tue 21/11/2017

Spain

I Know Who You Are, series 2 finale, BBC Four review - Spanish drama literally took no prisoners

So, if you’re reading this you probably trudged all the weary way to the very end of I Know Who You Are. Or you didn’t but still want to find out what the hell happened. After 20-plus hours of twisting, turning, overblown drama, long-service medals...

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Javier Marías: Between Eternities review - matters of life and death from the Spanish master

One of these years, Javier Marías will probably win the Nobel Prize in Literature. If and when that honour happens, critics may well discuss the Spanish writer’s fiction, in all its “intensity, complexity and power to convince”, in much the same...

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Classical CDs Weekly: Brahms, Granados, Steven Isserlis

 Brahms: Symphony No. 2, Tragic Overture, Academic Festival Overture Deutsche Kammerphilharmonie Bremen/Paavo Järvi (RCA)Paavo Järvi and the Deutsche Kammerphilharmonie’s scintillating Beethoven cycle hasn't received the acclaim it deserves in...

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I Know Who You Are, Series 2, BBC Four review - get on with it, por favor

Here we go again then. The “first series”, as the BBC are calling it after the fact, of I Know Who You Are slammed the brakes on and juddered to a bewildering halt back in the middle of August. Almost everyone who’d sat through the plot dodgems of...

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DVD/Blu-ray: Vampir Cuadecuc

Pere Portabella’s remarkable Vampir Cuadecuc is almost impossible to classify. It may have been filmed on the set of Jesús Franco's 1970 Hammer horror film El Conde Dracula – with the obviously enthusiastic participation of a cast led by...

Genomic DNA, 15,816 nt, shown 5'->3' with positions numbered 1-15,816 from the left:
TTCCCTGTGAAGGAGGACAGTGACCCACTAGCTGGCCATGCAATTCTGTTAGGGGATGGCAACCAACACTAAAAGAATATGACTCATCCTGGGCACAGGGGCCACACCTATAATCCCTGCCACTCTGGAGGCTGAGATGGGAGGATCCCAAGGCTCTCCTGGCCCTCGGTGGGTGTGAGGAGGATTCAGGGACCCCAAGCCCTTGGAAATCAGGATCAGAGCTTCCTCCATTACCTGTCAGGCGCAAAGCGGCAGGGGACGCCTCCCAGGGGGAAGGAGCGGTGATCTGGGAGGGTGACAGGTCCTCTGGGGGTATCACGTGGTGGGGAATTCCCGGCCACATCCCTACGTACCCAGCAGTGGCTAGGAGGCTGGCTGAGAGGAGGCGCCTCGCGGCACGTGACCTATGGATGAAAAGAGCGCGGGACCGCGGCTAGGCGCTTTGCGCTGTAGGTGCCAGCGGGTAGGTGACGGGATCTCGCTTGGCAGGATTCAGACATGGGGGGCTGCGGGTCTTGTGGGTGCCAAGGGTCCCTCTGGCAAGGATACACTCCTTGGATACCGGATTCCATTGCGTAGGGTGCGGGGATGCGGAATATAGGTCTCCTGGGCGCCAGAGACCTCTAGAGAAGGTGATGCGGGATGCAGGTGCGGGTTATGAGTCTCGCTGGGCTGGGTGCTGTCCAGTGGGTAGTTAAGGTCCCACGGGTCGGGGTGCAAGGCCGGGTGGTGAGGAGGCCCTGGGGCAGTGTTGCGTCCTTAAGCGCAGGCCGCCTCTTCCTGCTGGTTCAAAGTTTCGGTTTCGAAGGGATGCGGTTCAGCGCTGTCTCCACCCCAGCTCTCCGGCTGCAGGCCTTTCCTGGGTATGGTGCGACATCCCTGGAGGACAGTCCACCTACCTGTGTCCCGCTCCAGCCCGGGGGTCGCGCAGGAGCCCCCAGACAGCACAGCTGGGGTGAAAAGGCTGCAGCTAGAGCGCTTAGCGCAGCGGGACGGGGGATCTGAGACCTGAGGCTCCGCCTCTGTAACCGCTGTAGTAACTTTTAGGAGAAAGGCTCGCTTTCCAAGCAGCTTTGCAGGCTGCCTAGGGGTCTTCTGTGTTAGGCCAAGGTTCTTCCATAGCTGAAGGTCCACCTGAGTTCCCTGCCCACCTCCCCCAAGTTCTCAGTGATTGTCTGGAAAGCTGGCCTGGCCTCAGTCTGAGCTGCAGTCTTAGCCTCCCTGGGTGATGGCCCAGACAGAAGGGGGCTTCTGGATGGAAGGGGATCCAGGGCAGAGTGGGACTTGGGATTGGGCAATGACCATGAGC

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theartsdesk Q&A: Musician Albert Hammond

Albert Hammond might not be a household name but he's still, undeniably, one of the world's greatest living songwriters. His songs have sold 360 million copies, ranging from Starship's soft-rock classic "Nothing's Gonna Stop Us Now" to Julio...

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I Know Who You Are, series finale, BBC Four review - gripping, but no one to root for

The first thing to say is that this wasn’t the actual end. BBC Four scheduled I Know Who You Are to run two episodes a night over five Saturdays. The innocent punter might have assumed that after 10 x 70 minutes of the Spanish import, we’d arrive at...

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Jason Webster: Fatal Sunset review - more flavoursome crime in Valencia

The sixth in a series of crime novels that began in 2011 with Or the Bull Kills You and which introduced readers to Chief Inspector Max Cámara, Fatal Sunset opens with our anarchistic hero summoned to see Rita Hernández, newly installed Commissioner...

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Le nozze di Figaro, Clonter Opera review - a wedding full of future stars

Clonter Opera is a finishing school for young opera performers, with its own well appointed theatre and professional administration and artistic direction, based on a farm in Cheshire near Jodrell Bank. It’s seen a succession of promising young post...

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I Know Who You Are, BBC Four review - preposterous but hypnotic

All’s fair in love and law in I Know Who You Are. BBC Four’s latest Euro-import hails from Spain and, as per the channel’s practice, is coming at you in intense double doses, two 70-minute episodes every Saturday night. Already it’s hard to imagine...

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Fidelio, Longborough Festival review - death to the concept of concepts

Opera directors must, I suppose, direct. But one could wish that they kept their mouths shut, at least outside the rehearsal studio. The condescension in Longborough’s programme-book interview with the director (Orpha Phelan) and designer (Madeleine...

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Classical CDs Weekly: Falla, Ravel, Antoine Tamestit, The American Brass Quintet

 Falla: Nights in the Garden of Spain, Ravel: Piano Concertos Steven Osborne (piano), BBC Scottish Symphony Orchestra/Ludovic Morlot (Hyperion)Steven Osborne's solo Ravel anthology is among the best available, and it's good that he's now...

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